Parents were disgruntled this year when summer break was cut short to accommodate a school year with more days off -- including a controversial ski week in February -- than ever before. While supporters say more breaks help students relieve stress, opponents attest the time off just makes it harder for students, many who do homework over vacations anyway, to get in a learning groove. This year, the first week of school was immediately followed by a four-day weekend -- it was the first time students received two days off for Labor Day, rather than the traditional one.
When Public Art Commission Chair Gerald Brett arranged for Hong Kong artist Kang Hong Seok to travel to Palo Alto to create an artwork made from laminated pages of Korean phone books and silkworm larva, Brett got tangled up in his own web. Brett had enlisted Korean company Samsung to pay for the artist's trip, but the company's check had to be returned. City officials accused Brett of not playing by the rules, but the flap flabbergasted him. Eventually, Seok got paid and his striking artwork was displayed in City Hall. However, Brett had considered bringing in artists from other countries, but decided against it after the hoopla. "I'm not going to allow this to happen again and it's a shame," he said then.
T IS FOR
Underage and binge drinking took center stage this year as colleges across the country banned tailgate parties at sports events and required students to take online tests about alcohol abuse. Palo Alto community members joined the crackdown, hosting forums and beefing up law enforcement and educational efforts. Probably most importantly, they acknowledged that teen drinking is a problem. Some provocative ways to battle the problem emerged from all the talking heads. One, in particular, suggested parents look at how their own drinking habits are rubbing off on the kids.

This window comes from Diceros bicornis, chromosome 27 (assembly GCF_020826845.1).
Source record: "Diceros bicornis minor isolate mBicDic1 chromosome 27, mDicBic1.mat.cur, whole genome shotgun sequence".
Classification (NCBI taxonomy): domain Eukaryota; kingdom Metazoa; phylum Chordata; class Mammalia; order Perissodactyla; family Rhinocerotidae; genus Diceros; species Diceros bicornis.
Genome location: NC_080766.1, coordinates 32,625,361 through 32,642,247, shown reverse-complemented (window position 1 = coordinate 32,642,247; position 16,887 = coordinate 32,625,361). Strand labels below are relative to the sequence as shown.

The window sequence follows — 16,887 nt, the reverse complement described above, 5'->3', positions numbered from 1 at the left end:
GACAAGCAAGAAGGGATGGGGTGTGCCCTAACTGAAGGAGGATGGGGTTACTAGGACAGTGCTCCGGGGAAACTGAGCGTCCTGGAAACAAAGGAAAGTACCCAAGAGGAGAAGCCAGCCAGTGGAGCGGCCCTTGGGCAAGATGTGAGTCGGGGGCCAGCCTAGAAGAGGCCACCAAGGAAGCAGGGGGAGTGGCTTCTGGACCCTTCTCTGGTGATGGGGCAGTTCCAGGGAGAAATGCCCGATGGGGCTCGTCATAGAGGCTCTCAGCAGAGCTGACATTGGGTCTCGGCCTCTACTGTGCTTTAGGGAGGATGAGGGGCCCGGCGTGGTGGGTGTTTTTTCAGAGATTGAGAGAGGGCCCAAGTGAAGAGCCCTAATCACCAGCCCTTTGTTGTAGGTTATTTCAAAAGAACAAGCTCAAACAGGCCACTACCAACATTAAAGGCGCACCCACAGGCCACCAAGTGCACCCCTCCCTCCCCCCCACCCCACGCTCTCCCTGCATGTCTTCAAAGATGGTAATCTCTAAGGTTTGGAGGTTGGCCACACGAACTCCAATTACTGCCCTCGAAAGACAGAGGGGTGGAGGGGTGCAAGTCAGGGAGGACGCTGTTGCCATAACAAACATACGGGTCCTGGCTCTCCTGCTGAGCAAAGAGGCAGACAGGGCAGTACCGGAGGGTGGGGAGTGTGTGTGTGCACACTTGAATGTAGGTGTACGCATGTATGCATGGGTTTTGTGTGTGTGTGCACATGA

Fearing a massive overhaul in curricula and structure, concerned parents came out of the woodwork this year after learning of the Palo Alto school district's plans to extend a controversial teaching method at its three middle schools. The method is called "teaming" or "team teaching," and it's when a set group of four or five teachers share a common pool of students. Although the district has been using teaming for more than a decade, a special meeting to update board members on the program's progress caused an uproar among parents who didn't know it was used. The district is moving forward with fully teaming all three middle schools.
U IS FOR
Utilities Department scandal
For years, the City of Palo Alto's Utilities Department had a nearly unvarnished reputation. This year, that image was sullied by scandal. An investigation into the Utilities Department, which the Weekly brought to light in January, began last fall when city employees were accused of using city equipment and charging the city overtime for non-city work. Later, the probe expanded to include additional allegations, including sexual harassment, physical intimidation and lack of managerial oversight. Six of the 19 disciplined employees were fired or left instead of being terminated. City officials refused to reveal the names or positions of any of the 19 employees. Documents summarizing the investigation have not been released to the public. The city argued that the documents are private because they deal with personnel matters. On Sept. 21, the Weekly sued the city to obtain them. Two weeks later, Utilities Director John Ulrich announced his sudden retirement.